Keeping A Good Head On Their Shoulders

Female athletes are at risk for concussions in several sports

Awareness of the long-term damage caused to the brain by concussions has shaken up the world of football over the last few years, but the danger isn’t exclusive to that sport or to the male athletes who have received the most news coverage. Female athletes at all levels also need to be aware of the risk of concussion. They should also be ready to accept how concussions are treated, even if that means staying out of the game.

“Concussion is an injury to the brain from mechanical force or trauma to the head that results in temporary loss of normal brain function,” says neurologist Jill Trumble, MD. “Basketball and soccer are among the female sports that have the highest risk. But over the past several years another sport that we have been seeing associated with concussions is competitive cheerleading.”
Athletes who suffer a concussion do not usually pass out. Dr. Trumble notes that less than ten percent of people lose consciousness from a concussion. Some athletes describe seeing stars or having their vision turn white or black. It is possible for an athlete to suffer a concussion and not realize it.
Depending on their severity, the resulting symptoms can be debilitating for athletes, especially as they try to complete schoolwork.
“Symptoms of concussion include confusion, problems with balance, difficulty concentrating, headaches, dizziness, nausea or vomiting, changes in vision or speech, ringing in ears, and sensitivity to light or sound,” Trumble says. “Not all of these need to be present to diagnose concussion.”
The certified athletic trainers of St. Joseph's/Candler’s Sports Medicine who work in Savannah’s local high schools and colleges are ardently aware of concussion risk at both levels. Ken Tessier, Head Athletic Trainer at Armstrong Atlantic State University, and his assistant Caroline Brif, know that concussions will happen in women’s basketball and soccer.
“Any time we see a player with contact to the head, we are checking for signs and symptoms of a concussion,” Tessier says. “If a player reports or demonstrates two or more symptoms, we do a full evaluation that includes cognitive and balance components.  We use the Sport Concussion Assessment Tool 2, or SCAT2 test, for evaluation.  We also utilize the ImPACT testing program to assist with concussion assessment and return-to-play decisions.”

The SCAT2 test and the ImPACT test are administered by athletic trainers or other healthcare professionals to assess the potential damage from concussion to a player. Together they help measure the athlete’s symptoms, visual and verbal memory, reaction times, and more.

If a player is found to have a concussion, she will not return to the game that day.
“The American Academy of Neurology’s most recent guidelines state that if anyone has signs of concussion they need to stay out of play for that day and not return until evaluated by licensed healthcare professional trained in concussions,” Trumble says.
“We wait for a player’s symptoms to resolve and for their ImPACT baseline to return to normal, then put her through a progressive return to play protocol that takes about four days to complete,” says Tessier. “Every concussion is different.  Some take a few days for the symptoms to go away, some take a month or more.  So it really depends on the athlete how fast they can return to play.”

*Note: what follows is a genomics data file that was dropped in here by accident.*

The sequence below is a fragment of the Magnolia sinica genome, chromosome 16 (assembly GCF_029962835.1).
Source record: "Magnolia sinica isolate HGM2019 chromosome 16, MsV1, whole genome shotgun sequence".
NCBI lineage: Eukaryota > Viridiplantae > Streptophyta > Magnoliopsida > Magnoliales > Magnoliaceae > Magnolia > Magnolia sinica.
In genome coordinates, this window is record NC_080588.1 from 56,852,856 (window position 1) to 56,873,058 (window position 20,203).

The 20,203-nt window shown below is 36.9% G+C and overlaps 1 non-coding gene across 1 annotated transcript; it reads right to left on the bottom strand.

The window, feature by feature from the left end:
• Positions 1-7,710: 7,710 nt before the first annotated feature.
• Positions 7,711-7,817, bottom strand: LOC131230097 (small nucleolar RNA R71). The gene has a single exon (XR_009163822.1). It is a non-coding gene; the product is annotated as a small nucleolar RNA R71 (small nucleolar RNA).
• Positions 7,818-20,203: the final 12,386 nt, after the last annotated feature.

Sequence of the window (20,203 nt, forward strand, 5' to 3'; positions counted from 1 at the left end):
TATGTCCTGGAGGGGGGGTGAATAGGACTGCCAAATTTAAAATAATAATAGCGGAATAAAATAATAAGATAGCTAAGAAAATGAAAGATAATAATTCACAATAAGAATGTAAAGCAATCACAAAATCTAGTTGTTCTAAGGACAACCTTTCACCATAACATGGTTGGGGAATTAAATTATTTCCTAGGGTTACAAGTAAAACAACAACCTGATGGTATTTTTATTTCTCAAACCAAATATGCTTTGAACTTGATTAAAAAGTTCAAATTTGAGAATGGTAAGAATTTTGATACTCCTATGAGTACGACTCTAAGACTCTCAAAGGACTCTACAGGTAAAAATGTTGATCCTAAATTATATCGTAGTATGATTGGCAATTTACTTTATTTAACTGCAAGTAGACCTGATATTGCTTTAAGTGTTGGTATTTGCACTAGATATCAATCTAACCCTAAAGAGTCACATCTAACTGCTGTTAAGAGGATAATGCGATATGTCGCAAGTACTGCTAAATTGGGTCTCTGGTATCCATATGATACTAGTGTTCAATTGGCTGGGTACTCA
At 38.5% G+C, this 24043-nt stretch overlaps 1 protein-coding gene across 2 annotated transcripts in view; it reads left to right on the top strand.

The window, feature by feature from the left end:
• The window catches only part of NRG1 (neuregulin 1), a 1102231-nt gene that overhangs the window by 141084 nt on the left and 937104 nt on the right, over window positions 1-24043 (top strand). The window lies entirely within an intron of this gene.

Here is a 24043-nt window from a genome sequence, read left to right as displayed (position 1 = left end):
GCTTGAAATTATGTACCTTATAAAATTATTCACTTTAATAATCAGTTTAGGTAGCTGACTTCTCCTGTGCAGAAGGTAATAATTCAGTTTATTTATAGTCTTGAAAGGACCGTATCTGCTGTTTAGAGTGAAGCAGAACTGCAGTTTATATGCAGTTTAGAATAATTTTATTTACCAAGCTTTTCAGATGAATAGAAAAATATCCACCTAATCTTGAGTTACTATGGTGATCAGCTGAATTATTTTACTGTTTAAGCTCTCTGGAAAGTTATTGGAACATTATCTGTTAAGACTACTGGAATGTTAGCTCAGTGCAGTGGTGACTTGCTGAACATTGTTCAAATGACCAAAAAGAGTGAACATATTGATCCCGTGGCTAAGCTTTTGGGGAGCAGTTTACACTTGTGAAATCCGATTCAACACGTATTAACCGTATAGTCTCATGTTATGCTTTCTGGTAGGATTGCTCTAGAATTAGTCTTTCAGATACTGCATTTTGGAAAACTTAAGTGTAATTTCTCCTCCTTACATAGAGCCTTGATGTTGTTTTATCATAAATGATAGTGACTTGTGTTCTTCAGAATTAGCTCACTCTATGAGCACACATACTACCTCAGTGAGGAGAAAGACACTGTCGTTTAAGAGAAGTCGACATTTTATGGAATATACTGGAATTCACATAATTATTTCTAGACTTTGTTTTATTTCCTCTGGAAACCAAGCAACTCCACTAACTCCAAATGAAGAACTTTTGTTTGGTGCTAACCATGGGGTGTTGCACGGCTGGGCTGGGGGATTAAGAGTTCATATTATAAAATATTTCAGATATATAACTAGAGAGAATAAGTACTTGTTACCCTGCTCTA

“We can tailor our treatment to each athlete,” adds Brif. “For example, we may consider temporarily removing an athlete from class if they are having a lot of difficulty initially.  Our treatment is often a team approach between the athletic trainer and physician.”
Meg Barton, SJ/C’s Head Athletic Trainer at St. Vincent’s Academy, has the same protocol for her young athletes.

“Last year I saw three concussions, two of which were significant,” Barton says. “One missed almost of month of school because her headaches were so bad.”
Putting their life and their sport on hold for such a long time may seem like too much for some athletes. However, rejoining the game too soon or under-reporting symptoms causes a greater risk for additional concussions.
“Based on studies, athletes up to high school with a concussion should be managed more conservatively as this age group takes longer to recover,” Trumble says.
Tessier and Brif take time to ensure that their athletes at Armstrong are educated about the importance of reporting symptoms, and Barton will sometimes have to insist that an athlete at St. Vincent’s gives herself more time to heal.
“I think most of our female athletes here understand that they need to report symptoms of a concussion, but there will always be those who think they can handle it on their own or play through it,” Brif says.
Dedication to their team and enthusiasm to get back out there is, of course, a part of every athlete’s nature, whether male or female. Awareness of the risk is the first step in making sure all athletes seek proper treatment, even if they’re not tackling each other on the football field.
“Concussions have been a hot topic in football lately,” Tessier says. “But it's important to remember that concussions can occur in any sport or recreation activity.”

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